The first Jarryds Espresso Bar + Eatery was in Sea Point. The second opened in June 2017 on the corner of Bree and Church streets, and then SoCal bar a year later on the same premises right behind Jarryds. Establishment Hospitality Group strategically planned the opening of the SoCal bar on a First Thursday.

SoCal Bar on Church and Bree is one of many offering promotions and special events on First Thursdays. Picture: Establishment Hospitality Group

“First Thursday is a prime trading evening, thanks to the density of potential patrons wandering up and down,” says Segal. Shapiro knows better than most how critical First Thursdays can be for restaurants and bars, as he specialises in restaurant retail space. In the winter when there is less trade and little tourism, he says many restaurants have just been “biding their time” for the summer to come to deliver customers.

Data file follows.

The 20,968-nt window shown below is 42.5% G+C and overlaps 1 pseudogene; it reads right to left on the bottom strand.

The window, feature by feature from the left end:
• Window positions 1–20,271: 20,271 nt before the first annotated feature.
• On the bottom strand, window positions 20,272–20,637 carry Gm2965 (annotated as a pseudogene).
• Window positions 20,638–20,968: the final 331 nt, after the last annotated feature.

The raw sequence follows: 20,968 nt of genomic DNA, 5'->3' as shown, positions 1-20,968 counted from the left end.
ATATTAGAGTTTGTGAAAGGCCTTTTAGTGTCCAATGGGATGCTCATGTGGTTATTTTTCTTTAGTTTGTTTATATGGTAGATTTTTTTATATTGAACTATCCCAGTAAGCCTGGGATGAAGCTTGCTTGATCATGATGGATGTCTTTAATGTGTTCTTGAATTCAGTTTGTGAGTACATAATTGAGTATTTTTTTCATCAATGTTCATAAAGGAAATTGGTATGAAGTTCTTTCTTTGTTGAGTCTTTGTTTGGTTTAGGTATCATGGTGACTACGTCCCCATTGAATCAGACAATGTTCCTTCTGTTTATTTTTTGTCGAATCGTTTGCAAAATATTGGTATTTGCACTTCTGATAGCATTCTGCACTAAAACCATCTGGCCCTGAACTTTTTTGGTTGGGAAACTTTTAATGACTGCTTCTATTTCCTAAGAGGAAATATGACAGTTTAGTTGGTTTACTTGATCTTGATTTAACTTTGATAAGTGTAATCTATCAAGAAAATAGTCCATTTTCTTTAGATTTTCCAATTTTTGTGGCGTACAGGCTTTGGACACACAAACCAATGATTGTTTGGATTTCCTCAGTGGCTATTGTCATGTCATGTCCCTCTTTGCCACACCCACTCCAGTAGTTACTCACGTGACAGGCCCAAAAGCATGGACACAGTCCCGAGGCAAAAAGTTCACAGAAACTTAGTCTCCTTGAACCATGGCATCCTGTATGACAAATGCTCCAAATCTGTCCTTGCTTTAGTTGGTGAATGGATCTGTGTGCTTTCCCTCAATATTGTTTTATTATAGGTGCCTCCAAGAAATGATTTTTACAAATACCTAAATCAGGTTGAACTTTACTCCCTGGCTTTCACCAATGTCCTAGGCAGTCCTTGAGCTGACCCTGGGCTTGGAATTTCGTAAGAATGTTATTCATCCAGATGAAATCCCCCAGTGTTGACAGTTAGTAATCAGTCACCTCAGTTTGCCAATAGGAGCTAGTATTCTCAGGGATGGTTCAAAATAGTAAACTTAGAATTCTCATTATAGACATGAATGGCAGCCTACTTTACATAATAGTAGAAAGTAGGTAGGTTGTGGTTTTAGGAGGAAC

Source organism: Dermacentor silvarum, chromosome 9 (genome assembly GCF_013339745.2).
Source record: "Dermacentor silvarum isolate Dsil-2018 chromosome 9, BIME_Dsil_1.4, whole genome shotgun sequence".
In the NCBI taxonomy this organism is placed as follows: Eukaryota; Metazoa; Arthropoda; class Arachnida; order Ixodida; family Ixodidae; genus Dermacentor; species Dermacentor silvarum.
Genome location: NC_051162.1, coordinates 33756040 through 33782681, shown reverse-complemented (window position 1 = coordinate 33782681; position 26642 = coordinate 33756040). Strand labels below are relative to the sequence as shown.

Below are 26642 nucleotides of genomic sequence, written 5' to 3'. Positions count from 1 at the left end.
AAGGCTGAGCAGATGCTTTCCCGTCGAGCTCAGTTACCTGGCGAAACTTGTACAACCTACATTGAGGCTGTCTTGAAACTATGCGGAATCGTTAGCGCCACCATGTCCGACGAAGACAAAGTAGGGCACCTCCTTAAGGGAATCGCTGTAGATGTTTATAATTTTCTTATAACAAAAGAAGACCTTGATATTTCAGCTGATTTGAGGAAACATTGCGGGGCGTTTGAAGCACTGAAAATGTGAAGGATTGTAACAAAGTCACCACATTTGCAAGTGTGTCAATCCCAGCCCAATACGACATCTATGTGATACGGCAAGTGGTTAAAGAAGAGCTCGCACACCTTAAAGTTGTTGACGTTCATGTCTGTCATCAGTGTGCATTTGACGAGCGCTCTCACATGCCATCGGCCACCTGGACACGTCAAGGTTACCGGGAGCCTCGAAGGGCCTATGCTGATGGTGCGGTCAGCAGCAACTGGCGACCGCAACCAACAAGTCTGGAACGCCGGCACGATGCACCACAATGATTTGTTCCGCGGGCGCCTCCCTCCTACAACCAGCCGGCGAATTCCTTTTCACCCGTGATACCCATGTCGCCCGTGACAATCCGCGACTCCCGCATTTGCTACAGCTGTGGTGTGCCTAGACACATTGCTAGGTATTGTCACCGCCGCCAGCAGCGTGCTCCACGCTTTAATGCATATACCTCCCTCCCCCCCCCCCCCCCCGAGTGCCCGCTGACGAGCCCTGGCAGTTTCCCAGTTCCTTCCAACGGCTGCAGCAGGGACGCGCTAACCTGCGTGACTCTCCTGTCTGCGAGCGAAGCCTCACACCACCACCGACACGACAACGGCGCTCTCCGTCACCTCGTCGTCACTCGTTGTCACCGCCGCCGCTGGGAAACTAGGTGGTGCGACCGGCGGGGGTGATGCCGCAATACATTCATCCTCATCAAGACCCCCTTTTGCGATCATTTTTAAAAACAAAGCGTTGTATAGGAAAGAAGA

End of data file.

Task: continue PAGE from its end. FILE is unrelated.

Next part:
Pearson says he has received feedback from restaurants that First Thursdays have provided a critical revenue boost in winter. Shapiro says he has a message for visitors from out of town: “I explain to them, the closer they are to First Thursdays, the closer they are to where the young buzz is happening.”

New audiences feed art scene

While First Thursday crowds are great for bars and clubs, they can be risky for galleries. For many, like The Cape Gallery on Church Street, “the free promotion is fantastic” but can pose security risks, says managing director Gail Dörje. Recently a wooden giraffe sculpture on sale for R11 000 was bumped and cracked.

But “the benefits outweigh the risks”, says Dörje, and they often time exhibition openings to coincide with First Thursdays. There has been an increase in commercial activity in the square kilometre of the CBD where First Thursdays take place.